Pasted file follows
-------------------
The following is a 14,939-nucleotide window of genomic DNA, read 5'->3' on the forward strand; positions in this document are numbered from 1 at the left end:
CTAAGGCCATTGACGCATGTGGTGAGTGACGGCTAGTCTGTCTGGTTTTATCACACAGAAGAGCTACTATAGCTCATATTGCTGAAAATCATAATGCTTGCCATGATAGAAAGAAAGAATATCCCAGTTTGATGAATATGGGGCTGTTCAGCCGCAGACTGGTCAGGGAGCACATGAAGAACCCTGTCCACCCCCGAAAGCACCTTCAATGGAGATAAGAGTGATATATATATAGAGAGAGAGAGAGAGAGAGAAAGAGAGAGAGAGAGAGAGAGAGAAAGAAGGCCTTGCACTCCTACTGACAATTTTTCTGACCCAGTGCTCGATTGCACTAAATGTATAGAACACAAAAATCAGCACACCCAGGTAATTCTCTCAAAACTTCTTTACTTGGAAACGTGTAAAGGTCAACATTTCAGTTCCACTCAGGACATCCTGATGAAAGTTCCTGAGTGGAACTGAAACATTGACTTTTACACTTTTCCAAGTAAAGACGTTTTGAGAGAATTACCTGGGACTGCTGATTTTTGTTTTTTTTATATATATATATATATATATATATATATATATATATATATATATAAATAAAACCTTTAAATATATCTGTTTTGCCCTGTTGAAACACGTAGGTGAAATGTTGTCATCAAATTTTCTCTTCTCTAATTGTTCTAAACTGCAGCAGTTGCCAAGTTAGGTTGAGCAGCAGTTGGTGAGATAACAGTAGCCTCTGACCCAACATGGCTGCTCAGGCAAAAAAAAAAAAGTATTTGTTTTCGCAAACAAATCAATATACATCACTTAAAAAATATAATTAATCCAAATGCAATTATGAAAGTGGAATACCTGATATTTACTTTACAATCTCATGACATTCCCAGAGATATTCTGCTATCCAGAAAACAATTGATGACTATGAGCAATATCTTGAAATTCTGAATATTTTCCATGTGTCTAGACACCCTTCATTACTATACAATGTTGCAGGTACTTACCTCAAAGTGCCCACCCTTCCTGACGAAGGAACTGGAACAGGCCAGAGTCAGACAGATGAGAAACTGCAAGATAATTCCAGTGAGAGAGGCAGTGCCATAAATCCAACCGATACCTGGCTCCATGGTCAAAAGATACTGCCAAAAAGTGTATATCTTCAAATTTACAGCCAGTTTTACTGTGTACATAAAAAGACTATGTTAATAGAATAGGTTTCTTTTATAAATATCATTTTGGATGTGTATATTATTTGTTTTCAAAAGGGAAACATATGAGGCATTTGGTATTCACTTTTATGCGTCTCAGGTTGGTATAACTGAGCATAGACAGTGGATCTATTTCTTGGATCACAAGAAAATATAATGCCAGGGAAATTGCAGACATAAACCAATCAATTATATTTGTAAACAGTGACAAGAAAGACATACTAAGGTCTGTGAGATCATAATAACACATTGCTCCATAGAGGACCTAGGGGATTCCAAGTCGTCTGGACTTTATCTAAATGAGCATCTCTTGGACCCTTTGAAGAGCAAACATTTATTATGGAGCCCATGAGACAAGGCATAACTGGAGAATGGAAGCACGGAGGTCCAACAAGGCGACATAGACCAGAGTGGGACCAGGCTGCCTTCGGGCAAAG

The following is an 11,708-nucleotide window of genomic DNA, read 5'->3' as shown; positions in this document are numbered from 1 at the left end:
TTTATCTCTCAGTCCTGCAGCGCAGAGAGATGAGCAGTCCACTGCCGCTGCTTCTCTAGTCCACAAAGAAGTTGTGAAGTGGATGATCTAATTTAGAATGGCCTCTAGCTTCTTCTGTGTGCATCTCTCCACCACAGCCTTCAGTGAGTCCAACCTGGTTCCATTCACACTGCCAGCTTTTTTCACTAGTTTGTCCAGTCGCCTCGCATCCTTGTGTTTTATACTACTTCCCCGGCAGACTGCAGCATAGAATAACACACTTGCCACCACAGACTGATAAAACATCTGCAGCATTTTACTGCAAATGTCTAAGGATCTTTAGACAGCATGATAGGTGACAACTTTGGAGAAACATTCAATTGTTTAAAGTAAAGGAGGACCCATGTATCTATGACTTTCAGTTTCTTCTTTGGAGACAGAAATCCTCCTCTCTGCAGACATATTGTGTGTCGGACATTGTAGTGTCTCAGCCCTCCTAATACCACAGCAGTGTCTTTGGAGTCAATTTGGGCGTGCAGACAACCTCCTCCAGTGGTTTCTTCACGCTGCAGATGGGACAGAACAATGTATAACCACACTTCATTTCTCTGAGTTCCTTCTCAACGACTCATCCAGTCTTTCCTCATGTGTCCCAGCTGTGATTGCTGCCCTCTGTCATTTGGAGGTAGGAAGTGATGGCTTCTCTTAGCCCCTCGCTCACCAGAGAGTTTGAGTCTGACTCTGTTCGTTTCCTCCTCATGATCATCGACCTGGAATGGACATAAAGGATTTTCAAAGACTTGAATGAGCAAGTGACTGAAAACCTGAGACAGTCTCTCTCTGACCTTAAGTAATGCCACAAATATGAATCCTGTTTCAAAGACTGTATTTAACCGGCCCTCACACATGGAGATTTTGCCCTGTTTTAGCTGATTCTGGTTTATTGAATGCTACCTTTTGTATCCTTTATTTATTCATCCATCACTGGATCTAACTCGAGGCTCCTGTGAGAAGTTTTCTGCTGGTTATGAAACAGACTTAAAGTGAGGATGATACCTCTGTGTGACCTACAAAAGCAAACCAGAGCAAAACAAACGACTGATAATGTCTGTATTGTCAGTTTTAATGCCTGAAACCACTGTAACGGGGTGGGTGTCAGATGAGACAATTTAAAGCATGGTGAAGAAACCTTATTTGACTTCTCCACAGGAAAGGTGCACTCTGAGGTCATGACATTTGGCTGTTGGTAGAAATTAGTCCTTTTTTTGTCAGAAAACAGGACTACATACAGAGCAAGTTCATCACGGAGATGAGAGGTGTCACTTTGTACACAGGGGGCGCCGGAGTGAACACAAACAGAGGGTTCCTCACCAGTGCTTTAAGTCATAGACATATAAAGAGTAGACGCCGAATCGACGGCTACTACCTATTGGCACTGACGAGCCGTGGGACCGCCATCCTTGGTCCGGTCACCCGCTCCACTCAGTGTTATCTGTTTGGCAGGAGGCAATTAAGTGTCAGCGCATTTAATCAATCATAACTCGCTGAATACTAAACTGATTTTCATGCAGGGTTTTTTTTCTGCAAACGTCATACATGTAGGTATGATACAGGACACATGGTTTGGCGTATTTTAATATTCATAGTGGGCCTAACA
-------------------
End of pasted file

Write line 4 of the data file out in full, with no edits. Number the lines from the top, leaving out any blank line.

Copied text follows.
TTTATCTCTCAGTCCTGCAGCGCAGAGAGATGAGCAGTCCACTGCCGCTGCTTCTCTAGTCCACAAAGAAGTTGTGAAGTGGATGATCTAATTTAGAATGGCCTCTAGCTTCTTCTGTGTGCATCTCTCCACCACAGCCTTCAGTGAGTCCAACCTGGTTCCATTCACACTGCCAGCTTTTTTCACTAGTTTGTCCAGTCGCCTCGCATCCTTGTGTTTTATACTACTTCCCCGGCAGACTGCAGCATAGAATAACACACTTGCCACCACAGACTGATAAAACATCTGCAGCATTTTACTGCAAATGTCTAAGGATCTTTAGACAGCATGATAGGTGACAACTTTGGAGAAACATTCAATTGTTTAAAGTAAAGGAGGACCCATGTATCTATGACTTTCAGTTTCTTCTTTGGAGACAGAAATCCTCCTCTCTGCAGACATATTGTGTGTCGGACATTGTAGTGTCTCAGCCCTCCTAATACCACAGCAGTGTCTTTGGAGTCAATTTGGGCGTGCAGACAACCTCCTCCAGTGGTTTCTTCACGCTGCAGATGGGACAGAACAATGTATAACCACACTTCATTTCTCTGAGTTCCTTCTCAACGACTCATCCAGTCTTTCCTCATGTGTCCCAGCTGTGATTGCTGCCCTCTGTCATTTGGAGGTAGGAAGTGATGGCTTCTCTTAGCCCCTCGCTCACCAGAGAGTTTGAGTCTGACTCTGTTCGTTTCCTCCTCATGATCATCGACCTGGAATGGACATAAAGGATTTTCAAAGACTTGAATGAGCAAGTGACTGAAAACCTGAGACAGTCTCTCTCTGACCTTAAGTAATGCCACAAATATGAATCCTGTTTCAAAGACTGTATTTAACCGGCCCTCACACATGGAGATTTTGCCCTGTTTTAGCTGATTCTGGTTTATTGAATGCTACCTTTTGTATCCTTTATTTATTCATCCATCACTGGATCTAACTCGAGGCTCCTGTGAGAAGTTTTCTGCTGGTTATGAAACAGACTTAAAGTGAGGATGATACCTCTGTGTGACCTACAAAAGCAAACCAGAGCAAAACAAACGACTGATAATGTCTGTATTGTCAGTTTTAATGCCTGAAACCACTGTAACGGGGTGGGTGTCAGATGAGACAATTTAAAGCATGGTGAAGAAACCTTATTTGACTTCTCCACAGGAAAGGTGCACTCTGAGGTCATGACATTTGGCTGTTGGTAGAAATTAGTCCTTTTTTTGTCAGAAAACAGGACTACATACAGAGCAAGTTCATCACGGAGATGAGAGGTGTCACTTTGTACACAGGGGGCGCCGGAGTGAACACAAACAGAGGGTTCCTCACCAGTGCTTTAAGTCATAGACATATAAAGAGTAGACGCCGAATCGACGGCTACTACCTATTGGCACTGACGAGCCGTGGGACCGCCATCCTTGGTCCGGTCACCCGCTCCACTCAGTGTTATCTGTTTGGCAGGAGGCAATTAAGTGTCAGCGCATTTAATCAATCATAACTCGCTGAATACTAAACTGATTTTCATGCAGGGTTTTTTTTCTGCAAACGTCATACATGTAGGTATGATACAGGACACATGGTTTGGCGTATTTTAATATTCATAGTGGGCCTAACA